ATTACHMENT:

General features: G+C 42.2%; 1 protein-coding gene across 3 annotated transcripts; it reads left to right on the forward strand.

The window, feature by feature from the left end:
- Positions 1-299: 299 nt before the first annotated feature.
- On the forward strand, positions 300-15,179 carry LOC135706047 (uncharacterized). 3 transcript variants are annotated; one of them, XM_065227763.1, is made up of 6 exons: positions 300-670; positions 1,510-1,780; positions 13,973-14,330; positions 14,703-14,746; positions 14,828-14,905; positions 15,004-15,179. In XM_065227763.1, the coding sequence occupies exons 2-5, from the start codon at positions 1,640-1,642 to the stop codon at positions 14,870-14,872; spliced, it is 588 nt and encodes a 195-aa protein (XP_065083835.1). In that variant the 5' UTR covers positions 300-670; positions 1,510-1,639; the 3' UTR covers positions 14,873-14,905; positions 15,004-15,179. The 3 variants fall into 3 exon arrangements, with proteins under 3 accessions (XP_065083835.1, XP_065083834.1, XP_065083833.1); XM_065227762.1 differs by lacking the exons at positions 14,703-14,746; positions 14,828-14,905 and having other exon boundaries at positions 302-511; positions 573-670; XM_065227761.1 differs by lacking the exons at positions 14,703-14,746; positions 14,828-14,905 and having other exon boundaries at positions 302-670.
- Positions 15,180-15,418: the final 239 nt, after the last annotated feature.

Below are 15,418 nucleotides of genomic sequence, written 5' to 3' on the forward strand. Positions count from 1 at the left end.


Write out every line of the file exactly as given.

General features: G+C 42.2%; 1 protein-coding gene across 3 annotated transcripts; it reads left to right on the forward strand.

The window, feature by feature from the left end:
- Positions 1-299: 299 nt before the first annotated feature.
- On the forward strand, positions 300-15,179 carry LOC135706047 (uncharacterized). 3 transcript variants are annotated; one of them, XM_065227763.1, is made up of 6 exons: positions 300-670; positions 1,510-1,780; positions 13,973-14,330; positions 14,703-14,746; positions 14,828-14,905; positions 15,004-15,179. In XM_065227763.1, the coding sequence occupies exons 2-5, from the start codon at positions 1,640-1,642 to the stop codon at positions 14,870-14,872; spliced, it is 588 nt and encodes a 195-aa protein (XP_065083835.1). In that variant the 5' UTR covers positions 300-670; positions 1,510-1,639; the 3' UTR covers positions 14,873-14,905; positions 15,004-15,179. The 3 variants fall into 3 exon arrangements, with proteins under 3 accessions (XP_065083835.1, XP_065083834.1, XP_065083833.1); XM_065227762.1 differs by lacking the exons at positions 14,703-14,746; positions 14,828-14,905 and having other exon boundaries at positions 302-511; positions 573-670; XM_065227761.1 differs by lacking the exons at positions 14,703-14,746; positions 14,828-14,905 and having other exon boundaries at positions 302-670.
- Positions 15,180-15,418: the final 239 nt, after the last annotated feature.

Below are 15,418 nucleotides of genomic sequence, written 5' to 3' on the forward strand. Positions count from 1 at the left end.